Vol. 20  No. 3  Mar. 2, 2007  Next Issue: Mar. 16, 2006
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Liberals try to pick up more women
OTTAWA  |  The Liberal party has abandoned the controversial idea of running women-only nominations for the next election, but it has not ruled out appointing women or discouraging men from running in some ridings.

"I think anyone who has an appreciation of politics will be able to understand this system [the current system] is set up really for middle-aged white males," says Gerard Kennedy, special advisor to Liberal leader Stéphane Dion for election readiness and renewal.

"Some effort needs to be done to encourage, recruit and empower women and to bring the party kicking and screaming into the 21st century."

Famous five statue on parliament hill
The 'Famous Five' wait for company on Parliament Hill.

The party floated the idea of holding women-only nominations earlier this year as a possible means to boost the ranks of female candidates in the next election. During last year’s Liberal leadership race, Stéphane Dion said he wanted one-third of Liberal candidates in the next election to be women.

"The party in general agrees that this is an inconsistency that has to be remedied," says Kennedy. "It is just way overdue."

Currently, women comprise only 21 per cent of all MPs in the House of Commons, despite the fact that they represent more than half of the Canadian population.

The Liberals have 21 female MPs in their 101-person caucus.

As of January 2007, Canada ranked 47th in the Inter-Parliamentary Union in electing women, behind countries like Rwanda, Cuba and Mozambique.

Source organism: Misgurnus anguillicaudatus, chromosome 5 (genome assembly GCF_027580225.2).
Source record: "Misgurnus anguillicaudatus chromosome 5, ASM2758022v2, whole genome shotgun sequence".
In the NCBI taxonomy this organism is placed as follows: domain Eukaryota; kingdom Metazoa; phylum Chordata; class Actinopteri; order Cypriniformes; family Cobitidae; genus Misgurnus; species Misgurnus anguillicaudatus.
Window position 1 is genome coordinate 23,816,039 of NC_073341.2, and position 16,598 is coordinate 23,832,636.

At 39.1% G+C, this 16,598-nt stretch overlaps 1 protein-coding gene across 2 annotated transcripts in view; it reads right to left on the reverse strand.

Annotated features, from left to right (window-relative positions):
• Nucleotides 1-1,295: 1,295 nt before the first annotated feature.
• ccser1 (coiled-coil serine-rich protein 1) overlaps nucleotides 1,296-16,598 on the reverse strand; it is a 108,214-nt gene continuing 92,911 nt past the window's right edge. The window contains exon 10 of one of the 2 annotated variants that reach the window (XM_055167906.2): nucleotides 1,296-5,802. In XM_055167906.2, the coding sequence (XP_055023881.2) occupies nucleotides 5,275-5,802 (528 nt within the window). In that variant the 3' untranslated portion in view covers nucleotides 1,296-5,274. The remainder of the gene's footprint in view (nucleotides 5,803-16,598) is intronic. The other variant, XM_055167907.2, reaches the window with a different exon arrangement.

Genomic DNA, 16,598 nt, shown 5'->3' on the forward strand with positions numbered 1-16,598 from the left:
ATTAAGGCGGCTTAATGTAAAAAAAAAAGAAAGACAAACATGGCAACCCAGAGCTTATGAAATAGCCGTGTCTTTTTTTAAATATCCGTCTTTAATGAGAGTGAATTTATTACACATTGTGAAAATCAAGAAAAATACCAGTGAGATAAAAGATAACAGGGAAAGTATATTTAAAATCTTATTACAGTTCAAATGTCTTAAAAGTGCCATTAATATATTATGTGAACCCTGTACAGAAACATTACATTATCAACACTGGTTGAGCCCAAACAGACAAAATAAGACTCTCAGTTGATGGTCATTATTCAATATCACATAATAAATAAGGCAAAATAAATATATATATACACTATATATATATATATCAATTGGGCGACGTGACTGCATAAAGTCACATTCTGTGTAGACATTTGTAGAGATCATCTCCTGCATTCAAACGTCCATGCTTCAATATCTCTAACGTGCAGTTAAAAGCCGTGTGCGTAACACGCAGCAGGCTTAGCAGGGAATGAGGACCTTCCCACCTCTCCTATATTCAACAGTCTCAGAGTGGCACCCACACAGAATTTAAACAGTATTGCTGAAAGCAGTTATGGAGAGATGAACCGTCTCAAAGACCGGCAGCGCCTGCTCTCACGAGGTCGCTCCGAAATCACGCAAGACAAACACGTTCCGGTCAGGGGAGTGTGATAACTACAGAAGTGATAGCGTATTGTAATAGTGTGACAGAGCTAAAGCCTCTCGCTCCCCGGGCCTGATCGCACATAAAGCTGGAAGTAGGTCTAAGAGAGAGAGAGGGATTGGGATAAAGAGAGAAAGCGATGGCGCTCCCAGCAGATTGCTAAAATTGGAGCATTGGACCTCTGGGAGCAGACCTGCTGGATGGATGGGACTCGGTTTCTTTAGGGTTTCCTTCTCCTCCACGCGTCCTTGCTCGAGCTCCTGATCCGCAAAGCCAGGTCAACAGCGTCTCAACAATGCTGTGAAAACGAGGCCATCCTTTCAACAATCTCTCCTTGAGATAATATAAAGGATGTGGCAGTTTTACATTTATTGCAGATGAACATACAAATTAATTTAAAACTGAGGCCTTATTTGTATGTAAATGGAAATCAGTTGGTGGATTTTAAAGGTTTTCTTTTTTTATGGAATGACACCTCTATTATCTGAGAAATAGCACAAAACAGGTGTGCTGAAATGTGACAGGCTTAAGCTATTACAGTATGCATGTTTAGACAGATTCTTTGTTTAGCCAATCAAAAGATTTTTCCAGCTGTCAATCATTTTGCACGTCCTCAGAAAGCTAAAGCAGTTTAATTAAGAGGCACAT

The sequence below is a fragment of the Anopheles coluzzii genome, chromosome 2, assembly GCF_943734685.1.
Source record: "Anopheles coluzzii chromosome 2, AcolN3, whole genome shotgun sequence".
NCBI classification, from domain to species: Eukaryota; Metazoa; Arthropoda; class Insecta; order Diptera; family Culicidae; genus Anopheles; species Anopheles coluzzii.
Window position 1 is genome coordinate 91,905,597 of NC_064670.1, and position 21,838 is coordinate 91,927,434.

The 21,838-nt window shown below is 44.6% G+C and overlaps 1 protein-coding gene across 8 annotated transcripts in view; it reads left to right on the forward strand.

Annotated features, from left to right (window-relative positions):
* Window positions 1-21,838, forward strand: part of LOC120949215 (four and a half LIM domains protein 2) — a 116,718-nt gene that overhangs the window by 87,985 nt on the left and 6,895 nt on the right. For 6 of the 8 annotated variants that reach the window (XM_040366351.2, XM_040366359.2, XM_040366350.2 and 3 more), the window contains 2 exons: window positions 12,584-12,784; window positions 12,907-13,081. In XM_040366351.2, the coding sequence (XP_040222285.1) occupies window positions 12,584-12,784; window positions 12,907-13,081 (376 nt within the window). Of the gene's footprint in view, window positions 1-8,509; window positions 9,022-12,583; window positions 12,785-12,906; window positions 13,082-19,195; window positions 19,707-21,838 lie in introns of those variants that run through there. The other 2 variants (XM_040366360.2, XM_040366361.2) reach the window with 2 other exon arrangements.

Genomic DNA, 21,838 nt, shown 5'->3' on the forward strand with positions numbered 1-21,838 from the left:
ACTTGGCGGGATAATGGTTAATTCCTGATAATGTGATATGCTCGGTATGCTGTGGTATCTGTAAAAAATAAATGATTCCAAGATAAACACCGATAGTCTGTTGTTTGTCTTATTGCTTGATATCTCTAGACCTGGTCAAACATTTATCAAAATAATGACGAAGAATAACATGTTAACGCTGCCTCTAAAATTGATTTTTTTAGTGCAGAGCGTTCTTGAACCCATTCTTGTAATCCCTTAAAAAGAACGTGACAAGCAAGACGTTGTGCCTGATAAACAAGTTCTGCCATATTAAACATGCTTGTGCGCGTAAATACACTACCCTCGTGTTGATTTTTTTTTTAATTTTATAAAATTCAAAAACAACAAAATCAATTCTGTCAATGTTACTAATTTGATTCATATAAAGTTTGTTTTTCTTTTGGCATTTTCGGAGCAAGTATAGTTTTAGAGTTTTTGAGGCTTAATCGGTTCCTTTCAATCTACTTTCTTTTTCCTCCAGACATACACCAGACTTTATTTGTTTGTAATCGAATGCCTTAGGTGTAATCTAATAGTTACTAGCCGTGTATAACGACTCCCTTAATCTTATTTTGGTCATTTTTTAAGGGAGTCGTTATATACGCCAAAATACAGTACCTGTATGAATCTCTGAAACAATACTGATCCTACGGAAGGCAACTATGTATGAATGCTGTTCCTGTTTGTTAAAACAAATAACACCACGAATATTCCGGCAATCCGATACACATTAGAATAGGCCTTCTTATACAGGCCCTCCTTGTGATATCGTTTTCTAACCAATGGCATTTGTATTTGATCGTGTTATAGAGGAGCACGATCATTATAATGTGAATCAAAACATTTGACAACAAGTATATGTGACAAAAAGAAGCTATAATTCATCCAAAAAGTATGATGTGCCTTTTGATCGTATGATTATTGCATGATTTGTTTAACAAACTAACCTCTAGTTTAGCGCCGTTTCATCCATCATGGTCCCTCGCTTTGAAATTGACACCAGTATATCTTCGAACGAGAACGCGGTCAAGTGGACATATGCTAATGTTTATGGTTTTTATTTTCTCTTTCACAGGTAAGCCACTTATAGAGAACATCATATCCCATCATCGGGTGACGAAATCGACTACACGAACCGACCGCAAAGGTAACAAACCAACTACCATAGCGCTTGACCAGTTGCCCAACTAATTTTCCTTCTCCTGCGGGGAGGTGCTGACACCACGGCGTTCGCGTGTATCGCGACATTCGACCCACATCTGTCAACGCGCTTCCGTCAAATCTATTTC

To address the shortage of female parliamentarians, the Liberals appointed Linda Julien, a Montreal lawyer, as Women’s Candidate Search Director to recruit women to run. So-called green-light committees have been struck to meet the party’s 33 per cent target. These committees are designed to compile personal information, interview, evaluate and scrutinize potential candidates.

No lack of interest

"For quite a while, we will need intervention on behalf of the party to make this plan become a reality," she said. "What we are trying to do right now is to level the playing field."

Julien said she is encouraged by the interest, and that her phones are presently "ringing off the hook" with potential candidates.

Graph of 2006 election candidates
Breakdown of candidates in 2006 federal election. Click to open in PDF.

At this point, Julien said she has more than100 documented candidates, with about 50 from Ontario, over 40 from Quebec, about a dozen from the Atlantic region and up to a dozen candidates in each of the Western and Prairie provinces.

Carolyn Bennett, a Toronto-area Liberal MP and long-time advocate of increased female representation, says gender should not be the sole consideration when determining nominations.